Having a well-defined demarcation of what comprises wrong way of seeking healing and what is accepted way of using traditional healing is the best foundation in addressing an issue that many Malawians face. Lack of such a description makes many Seventh-day Adventist church members profess being Christians who have nothing with traditional healing, yet they secretly take medication from herbalist when they are sick.

Finally, we have those people who believe that magic or witchcraft is beneficial. People in this group do not partake in malevolent witchcraft or magic. They practice beneficial magic that only protects them and their family members from potential attacks by malevolent witches. This group usually has people of reputable character who may be church members or non-believers with good motive to protect their family and property. They use medicine, charms, amulets and other stuff that they get from their parents or witchdoctors who give them assurance nobody practicing witchcraft or using magic can harm them or their property. The practice of seeking help from witchdoctors is similar to what Priest discovered in Aguaruna, Northern Peru.  The people approach shamans, who are equivalent to witchdoctors in my culture, especially when an illness fails to respond to medical cures.  Additionally, these Shamans are required to identify the witch and remove the object that the witches put in somebody’s body that causes sickness. Priest says that often times the person they identify is usually the one that the relatives or who the community suspected. Therefore, Shamans’ pointing acts like a “professional confirmation.”[23]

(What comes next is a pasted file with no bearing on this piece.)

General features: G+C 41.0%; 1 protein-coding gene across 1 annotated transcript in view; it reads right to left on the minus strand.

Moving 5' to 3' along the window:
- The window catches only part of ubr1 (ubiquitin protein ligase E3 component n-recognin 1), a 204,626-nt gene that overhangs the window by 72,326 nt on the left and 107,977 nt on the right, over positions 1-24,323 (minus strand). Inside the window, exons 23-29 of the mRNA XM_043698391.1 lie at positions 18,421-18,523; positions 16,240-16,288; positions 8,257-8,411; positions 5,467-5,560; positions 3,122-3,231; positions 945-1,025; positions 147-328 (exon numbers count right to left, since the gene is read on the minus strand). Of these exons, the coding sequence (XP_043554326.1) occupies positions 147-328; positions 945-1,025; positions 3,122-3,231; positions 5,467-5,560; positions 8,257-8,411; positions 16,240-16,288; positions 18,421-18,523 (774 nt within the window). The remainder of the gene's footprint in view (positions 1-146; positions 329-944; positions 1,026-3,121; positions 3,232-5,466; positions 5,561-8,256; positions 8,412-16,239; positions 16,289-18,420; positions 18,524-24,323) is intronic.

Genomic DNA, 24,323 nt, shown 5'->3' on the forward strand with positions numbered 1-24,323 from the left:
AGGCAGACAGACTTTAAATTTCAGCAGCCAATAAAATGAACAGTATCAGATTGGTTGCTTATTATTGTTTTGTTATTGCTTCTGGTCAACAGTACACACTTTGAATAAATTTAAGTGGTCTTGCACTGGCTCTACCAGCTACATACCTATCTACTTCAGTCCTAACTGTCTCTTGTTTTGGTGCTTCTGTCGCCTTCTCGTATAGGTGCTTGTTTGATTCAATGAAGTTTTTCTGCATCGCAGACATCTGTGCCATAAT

Objections Christians make asked to stop believing and practicing witchcraft or magic